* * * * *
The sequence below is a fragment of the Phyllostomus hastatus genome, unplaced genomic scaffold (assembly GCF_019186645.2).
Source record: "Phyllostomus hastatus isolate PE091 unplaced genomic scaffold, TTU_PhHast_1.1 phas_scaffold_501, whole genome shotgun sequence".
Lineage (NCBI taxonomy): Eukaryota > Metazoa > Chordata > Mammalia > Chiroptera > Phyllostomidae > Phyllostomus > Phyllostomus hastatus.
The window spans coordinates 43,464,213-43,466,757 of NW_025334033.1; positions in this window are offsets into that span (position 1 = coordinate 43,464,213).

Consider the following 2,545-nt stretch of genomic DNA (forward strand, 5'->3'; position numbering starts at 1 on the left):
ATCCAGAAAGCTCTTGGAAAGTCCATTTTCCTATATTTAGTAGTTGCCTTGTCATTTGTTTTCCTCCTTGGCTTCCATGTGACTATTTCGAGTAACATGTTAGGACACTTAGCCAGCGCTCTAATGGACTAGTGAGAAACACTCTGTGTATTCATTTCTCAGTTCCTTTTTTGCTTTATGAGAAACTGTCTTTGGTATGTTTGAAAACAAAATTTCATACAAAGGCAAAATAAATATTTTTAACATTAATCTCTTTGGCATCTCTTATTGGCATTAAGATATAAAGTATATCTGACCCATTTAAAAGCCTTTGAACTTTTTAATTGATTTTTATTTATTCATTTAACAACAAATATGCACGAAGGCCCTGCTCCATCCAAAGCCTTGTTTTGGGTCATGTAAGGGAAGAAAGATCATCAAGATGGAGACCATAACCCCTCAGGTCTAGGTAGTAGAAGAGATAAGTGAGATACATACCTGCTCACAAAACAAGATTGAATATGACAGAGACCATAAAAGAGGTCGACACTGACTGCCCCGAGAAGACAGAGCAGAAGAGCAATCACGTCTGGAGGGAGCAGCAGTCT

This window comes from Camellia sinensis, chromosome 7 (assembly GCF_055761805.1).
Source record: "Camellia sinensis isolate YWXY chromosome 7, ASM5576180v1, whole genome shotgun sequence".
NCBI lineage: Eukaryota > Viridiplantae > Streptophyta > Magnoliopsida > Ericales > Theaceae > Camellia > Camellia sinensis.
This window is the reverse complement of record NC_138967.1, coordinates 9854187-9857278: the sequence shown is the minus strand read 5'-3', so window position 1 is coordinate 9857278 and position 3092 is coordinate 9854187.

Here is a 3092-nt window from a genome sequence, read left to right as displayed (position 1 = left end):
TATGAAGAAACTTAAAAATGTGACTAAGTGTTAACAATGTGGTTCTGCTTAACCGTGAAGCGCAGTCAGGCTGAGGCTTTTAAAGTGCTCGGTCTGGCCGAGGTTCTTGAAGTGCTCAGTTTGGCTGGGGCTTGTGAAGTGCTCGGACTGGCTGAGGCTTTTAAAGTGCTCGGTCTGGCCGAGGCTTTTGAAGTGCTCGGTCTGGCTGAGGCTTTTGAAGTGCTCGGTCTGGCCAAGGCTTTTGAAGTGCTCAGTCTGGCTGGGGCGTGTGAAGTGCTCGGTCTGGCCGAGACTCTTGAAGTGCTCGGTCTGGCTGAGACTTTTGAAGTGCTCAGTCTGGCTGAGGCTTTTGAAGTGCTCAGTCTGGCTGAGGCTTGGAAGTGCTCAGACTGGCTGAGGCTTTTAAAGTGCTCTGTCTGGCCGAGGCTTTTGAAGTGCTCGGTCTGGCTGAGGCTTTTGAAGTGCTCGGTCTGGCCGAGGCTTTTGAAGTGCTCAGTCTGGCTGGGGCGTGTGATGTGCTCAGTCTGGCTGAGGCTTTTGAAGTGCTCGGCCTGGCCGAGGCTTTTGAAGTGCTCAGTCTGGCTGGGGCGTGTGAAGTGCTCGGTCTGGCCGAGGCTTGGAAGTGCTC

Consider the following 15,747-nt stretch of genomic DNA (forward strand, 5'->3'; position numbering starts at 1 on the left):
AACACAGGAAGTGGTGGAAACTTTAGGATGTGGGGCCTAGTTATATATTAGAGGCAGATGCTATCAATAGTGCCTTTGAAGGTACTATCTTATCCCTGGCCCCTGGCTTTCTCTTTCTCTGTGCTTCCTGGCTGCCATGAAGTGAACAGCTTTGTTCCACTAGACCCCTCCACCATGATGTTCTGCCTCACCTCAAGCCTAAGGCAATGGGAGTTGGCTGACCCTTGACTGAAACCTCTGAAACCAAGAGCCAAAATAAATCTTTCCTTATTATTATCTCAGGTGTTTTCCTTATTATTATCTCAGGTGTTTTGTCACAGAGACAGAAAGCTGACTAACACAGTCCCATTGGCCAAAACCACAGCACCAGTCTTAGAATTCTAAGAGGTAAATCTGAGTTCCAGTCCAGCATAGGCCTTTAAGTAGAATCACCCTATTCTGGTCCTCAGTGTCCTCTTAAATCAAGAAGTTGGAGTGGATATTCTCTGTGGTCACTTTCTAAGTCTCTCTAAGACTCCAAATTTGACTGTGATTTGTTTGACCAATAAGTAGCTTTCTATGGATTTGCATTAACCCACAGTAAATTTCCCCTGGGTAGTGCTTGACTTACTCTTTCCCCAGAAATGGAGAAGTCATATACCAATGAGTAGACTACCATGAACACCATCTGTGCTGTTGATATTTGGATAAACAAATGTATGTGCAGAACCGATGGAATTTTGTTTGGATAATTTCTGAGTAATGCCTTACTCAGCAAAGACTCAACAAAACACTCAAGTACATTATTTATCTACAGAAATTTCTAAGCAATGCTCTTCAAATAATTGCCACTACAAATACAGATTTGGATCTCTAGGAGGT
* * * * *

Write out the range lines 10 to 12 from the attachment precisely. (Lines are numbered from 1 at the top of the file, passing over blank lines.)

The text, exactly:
This window is the reverse complement of record NC_138967.1, coordinates 9854187-9857278: the sequence shown is the minus strand read 5'-3', so window position 1 is coordinate 9857278 and position 3092 is coordinate 9854187.

Here is a 3092-nt window from a genome sequence, read left to right as displayed (position 1 = left end):
TATGAAGAAACTTAAAAATGTGACTAAGTGTTAACAATGTGGTTCTGCTTAACCGTGAAGCGCAGTCAGGCTGAGGCTTTTAAAGTGCTCGGTCTGGCCGAGGTTCTTGAAGTGCTCAGTTTGGCTGGGGCTTGTGAAGTGCTCGGACTGGCTGAGGCTTTTAAAGTGCTCGGTCTGGCCGAGGCTTTTGAAGTGCTCGGTCTGGCTGAGGCTTTTGAAGTGCTCGGTCTGGCCAAGGCTTTTGAAGTGCTCAGTCTGGCTGGGGCGTGTGAAGTGCTCGGTCTGGCCGAGACTCTTGAAGTGCTCGGTCTGGCTGAGACTTTTGAAGTGCTCAGTCTGGCTGAGGCTTTTGAAGTGCTCAGTCTGGCTGAGGCTTGGAAGTGCTCAGACTGGCTGAGGCTTTTAAAGTGCTCTGTCTGGCCGAGGCTTTTGAAGTGCTCGGTCTGGCTGAGGCTTTTGAAGTGCTCGGTCTGGCCGAGGCTTTTGAAGTGCTCAGTCTGGCTGGGGCGTGTGATGTGCTCAGTCTGGCTGAGGCTTTTGAAGTGCTCGGCCTGGCCGAGGCTTTTGAAGTGCTCAGTCTGGCTGGGGCGTGTGAAGTGCTCGGTCTGGCCGAGGCTTGGAAGTGCTC